This hearty stew hits it on all notes — the high acid of the tomatoes and wine play against the sweetness of the deeply caramelized onion and fennel, the brine-y olives render the seafood right at home, and the Piment d’ Espelette… oh, the Espelette! The perfect balance of heat and complexity that clarifies this bounty of flavor, and unites it all in delicious harmony. If my fish-monger has them, I’ll often throw in a few oily little fish, like fresh anchovies or sardines, too… Just sear them whole, skins and all, in a bit of olive oil and add to the serving dishes.
A word of advice from a novice gardener: Carrots are much bigger than carrot seeds. Somehow, fifty-odd square feet of garden space doesn’t seem like that much when it’s being planted, but it can produce a surprising haul, most especially in the carrot department. Praise be that carrots are delicious, so their being excessively plentiful is a problem I’m thankful to have! This soup is hearty and delicious, made velvety by the soft puree of carrots, and from the toasted rice in the Poudre de Colombo curry. We’ve dressed it up a little with the prawns, but this soup can easily be made vegan by omitting them, and using red miso paste in favor of the Worcestershire powder. If you’re short on time, or you perhaps planned your garden space better than I did, and therefore the creative utilization of carrots is not a pressing issue for you, a can of pumpkin puree is an excellent substitution.
We’re excited to announce we have a new blend! We’ve reformulated our Pacific Seafood blend, using bright notes of citrus and lemongrass; this Pacific Seafood blend incorporates flavors from the Pacific Northwest all the way to Thailand. Using a delicious process of trial-and-error, while taking into account staff and customer feedback, our fearless leader and accomplished blend artist Amanda created this blend for a wide variety of seafood. We all agree that using it as a rub for seared scallops is where it really shines. The versatility of the Pacific Seafood blend lets these scallops be the shinning star of a huge number of varying meals. Start with the recipe below and see where your culinary creativity takes you!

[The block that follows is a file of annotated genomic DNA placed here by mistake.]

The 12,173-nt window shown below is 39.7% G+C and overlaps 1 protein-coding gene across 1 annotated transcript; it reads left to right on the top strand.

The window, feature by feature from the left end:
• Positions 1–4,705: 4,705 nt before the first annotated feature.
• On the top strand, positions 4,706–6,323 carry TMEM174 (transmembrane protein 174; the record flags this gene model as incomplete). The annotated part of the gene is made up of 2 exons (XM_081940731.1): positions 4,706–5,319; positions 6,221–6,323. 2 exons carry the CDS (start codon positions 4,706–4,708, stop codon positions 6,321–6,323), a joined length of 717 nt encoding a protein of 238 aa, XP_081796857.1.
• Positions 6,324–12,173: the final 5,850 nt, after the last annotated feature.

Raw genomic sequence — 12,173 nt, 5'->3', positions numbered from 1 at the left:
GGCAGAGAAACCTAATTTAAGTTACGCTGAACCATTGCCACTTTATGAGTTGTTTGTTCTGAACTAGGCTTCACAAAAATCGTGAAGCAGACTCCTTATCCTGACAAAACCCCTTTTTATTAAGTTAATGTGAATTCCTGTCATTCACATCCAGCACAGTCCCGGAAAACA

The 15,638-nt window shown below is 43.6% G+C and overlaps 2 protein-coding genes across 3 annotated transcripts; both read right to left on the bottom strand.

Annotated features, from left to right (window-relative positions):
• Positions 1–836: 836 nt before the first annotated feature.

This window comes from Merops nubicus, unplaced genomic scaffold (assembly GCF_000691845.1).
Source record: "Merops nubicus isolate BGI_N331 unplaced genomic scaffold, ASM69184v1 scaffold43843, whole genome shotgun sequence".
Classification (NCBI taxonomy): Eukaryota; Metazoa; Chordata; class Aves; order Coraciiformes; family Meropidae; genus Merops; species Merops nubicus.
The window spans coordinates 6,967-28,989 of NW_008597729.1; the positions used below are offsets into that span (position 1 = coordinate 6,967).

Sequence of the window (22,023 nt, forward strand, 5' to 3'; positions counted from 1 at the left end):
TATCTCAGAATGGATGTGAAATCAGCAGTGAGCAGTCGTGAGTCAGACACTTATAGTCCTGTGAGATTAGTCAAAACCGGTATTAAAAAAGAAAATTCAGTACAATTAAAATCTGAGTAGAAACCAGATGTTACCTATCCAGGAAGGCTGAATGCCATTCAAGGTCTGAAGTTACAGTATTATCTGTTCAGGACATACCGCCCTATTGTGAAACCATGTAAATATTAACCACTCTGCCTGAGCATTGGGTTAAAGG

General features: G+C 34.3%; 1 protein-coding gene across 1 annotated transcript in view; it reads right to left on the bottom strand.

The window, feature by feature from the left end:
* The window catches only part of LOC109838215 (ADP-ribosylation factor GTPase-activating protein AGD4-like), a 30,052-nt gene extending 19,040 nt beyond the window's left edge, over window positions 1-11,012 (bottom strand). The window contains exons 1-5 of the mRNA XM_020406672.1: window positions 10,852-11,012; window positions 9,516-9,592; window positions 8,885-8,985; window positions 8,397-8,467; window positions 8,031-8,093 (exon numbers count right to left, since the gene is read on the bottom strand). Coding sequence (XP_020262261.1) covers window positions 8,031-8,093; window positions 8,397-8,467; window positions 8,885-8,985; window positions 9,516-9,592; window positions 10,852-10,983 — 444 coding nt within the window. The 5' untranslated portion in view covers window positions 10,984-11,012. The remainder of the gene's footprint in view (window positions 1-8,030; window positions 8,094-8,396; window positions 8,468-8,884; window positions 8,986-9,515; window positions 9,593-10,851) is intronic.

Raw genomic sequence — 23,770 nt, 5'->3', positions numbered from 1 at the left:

The best part of being a spice merchant is the taste-testing process… We’re pretty serious about only putting our name on things we love, so every now and again we’ll make a really over-the-top staff meal, mostly test out new blends and spices, but also not-so-secretly because we’re all gluttons. Our one spice merchant with a seafood allergy is off today, so of course, it was the day for homemade SUSHI with Real Wasabi®!
Real Wasabi® is a new offering for us. Wasabi is notoriously difficult to cultivate. This special product is grown in the traditional Japanese “Sawa” method, using constantly circulating spring water. This manner makes the rhizomes take longer until they’re mature enough to harvest- up to two or three years- but produces the cleanest, purest taste. When fresh, wasabi can be grated with ceramic or shark-skin graters to produce a paste, or sold dried as we carry it, and rehydrated in equal parts with water.